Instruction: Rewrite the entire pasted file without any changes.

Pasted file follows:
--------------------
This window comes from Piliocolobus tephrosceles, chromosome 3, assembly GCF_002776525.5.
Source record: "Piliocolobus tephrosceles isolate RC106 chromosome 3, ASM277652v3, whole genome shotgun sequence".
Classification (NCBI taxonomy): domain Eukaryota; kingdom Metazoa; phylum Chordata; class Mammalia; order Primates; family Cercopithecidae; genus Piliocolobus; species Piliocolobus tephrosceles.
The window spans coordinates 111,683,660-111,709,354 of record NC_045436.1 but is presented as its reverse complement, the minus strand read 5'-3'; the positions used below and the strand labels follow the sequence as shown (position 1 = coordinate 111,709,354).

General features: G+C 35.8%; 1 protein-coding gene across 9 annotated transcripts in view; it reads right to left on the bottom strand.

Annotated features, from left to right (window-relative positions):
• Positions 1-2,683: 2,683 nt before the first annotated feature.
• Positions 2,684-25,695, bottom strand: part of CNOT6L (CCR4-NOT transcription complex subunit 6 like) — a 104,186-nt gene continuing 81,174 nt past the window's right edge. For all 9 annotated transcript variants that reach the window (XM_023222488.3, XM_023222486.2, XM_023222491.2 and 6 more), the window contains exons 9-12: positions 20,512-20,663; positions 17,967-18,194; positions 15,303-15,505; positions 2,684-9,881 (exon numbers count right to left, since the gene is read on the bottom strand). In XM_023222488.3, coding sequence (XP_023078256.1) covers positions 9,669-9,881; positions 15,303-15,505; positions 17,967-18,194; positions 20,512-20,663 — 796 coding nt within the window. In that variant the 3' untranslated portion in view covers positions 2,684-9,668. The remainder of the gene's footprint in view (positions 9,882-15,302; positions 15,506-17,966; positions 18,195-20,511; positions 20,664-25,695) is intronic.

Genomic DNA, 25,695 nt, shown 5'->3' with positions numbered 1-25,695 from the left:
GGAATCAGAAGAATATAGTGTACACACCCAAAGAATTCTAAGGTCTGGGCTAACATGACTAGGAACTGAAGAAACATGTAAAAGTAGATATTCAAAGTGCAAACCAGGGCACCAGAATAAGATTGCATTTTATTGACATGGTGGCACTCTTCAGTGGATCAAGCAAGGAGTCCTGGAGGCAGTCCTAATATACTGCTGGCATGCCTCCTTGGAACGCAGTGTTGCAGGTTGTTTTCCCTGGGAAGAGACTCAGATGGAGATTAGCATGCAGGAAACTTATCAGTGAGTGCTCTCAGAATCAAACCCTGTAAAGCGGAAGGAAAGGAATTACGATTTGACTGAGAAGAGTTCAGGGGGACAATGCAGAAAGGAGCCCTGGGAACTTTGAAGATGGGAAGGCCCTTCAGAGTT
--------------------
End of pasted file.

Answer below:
This window comes from Piliocolobus tephrosceles, chromosome 3, assembly GCF_002776525.5.
Source record: "Piliocolobus tephrosceles isolate RC106 chromosome 3, ASM277652v3, whole genome shotgun sequence".
Classification (NCBI taxonomy): domain Eukaryota; kingdom Metazoa; phylum Chordata; class Mammalia; order Primates; family Cercopithecidae; genus Piliocolobus; species Piliocolobus tephrosceles.
The window spans coordinates 111,683,660-111,709,354 of record NC_045436.1 but is presented as its reverse complement, the minus strand read 5'-3'; the positions used below and the strand labels follow the sequence as shown (position 1 = coordinate 111,709,354).

General features: G+C 35.8%; 1 protein-coding gene across 9 annotated transcripts in view; it reads right to left on the bottom strand.

Annotated features, from left to right (window-relative positions):
• Positions 1-2,683: 2,683 nt before the first annotated feature.
• Positions 2,684-25,695, bottom strand: part of CNOT6L (CCR4-NOT transcription complex subunit 6 like) — a 104,186-nt gene continuing 81,174 nt past the window's right edge. For all 9 annotated transcript variants that reach the window (XM_023222488.3, XM_023222486.2, XM_023222491.2 and 6 more), the window contains exons 9-12: positions 20,512-20,663; positions 17,967-18,194; positions 15,303-15,505; positions 2,684-9,881 (exon numbers count right to left, since the gene is read on the bottom strand). In XM_023222488.3, coding sequence (XP_023078256.1) covers positions 9,669-9,881; positions 15,303-15,505; positions 17,967-18,194; positions 20,512-20,663 — 796 coding nt within the window. In that variant the 3' untranslated portion in view covers positions 2,684-9,668. The remainder of the gene's footprint in view (positions 9,882-15,302; positions 15,506-17,966; positions 18,195-20,511; positions 20,664-25,695) is intronic.

Genomic DNA, 25,695 nt, shown 5'->3' with positions numbered 1-25,695 from the left:
GGAATCAGAAGAATATAGTGTACACACCCAAAGAATTCTAAGGTCTGGGCTAACATGACTAGGAACTGAAGAAACATGTAAAAGTAGATATTCAAAGTGCAAACCAGGGCACCAGAATAAGATTGCATTTTATTGACATGGTGGCACTCTTCAGTGGATCAAGCAAGGAGTCCTGGAGGCAGTCCTAATATACTGCTGGCATGCCTCCTTGGAACGCAGTGTTGCAGGTTGTTTTCCCTGGGAAGAGACTCAGATGGAGATTAGCATGCAGGAAACTTATCAGTGAGTGCTCTCAGAATCAAACCCTGTAAAGCGGAAGGAAAGGAATTACGATTTGACTGAGAAGAGTTCAGGGGGACAATGCAGAAAGGAGCCCTGGGAACTTTGAAGATGGGAAGGCCCTTCAGAGTT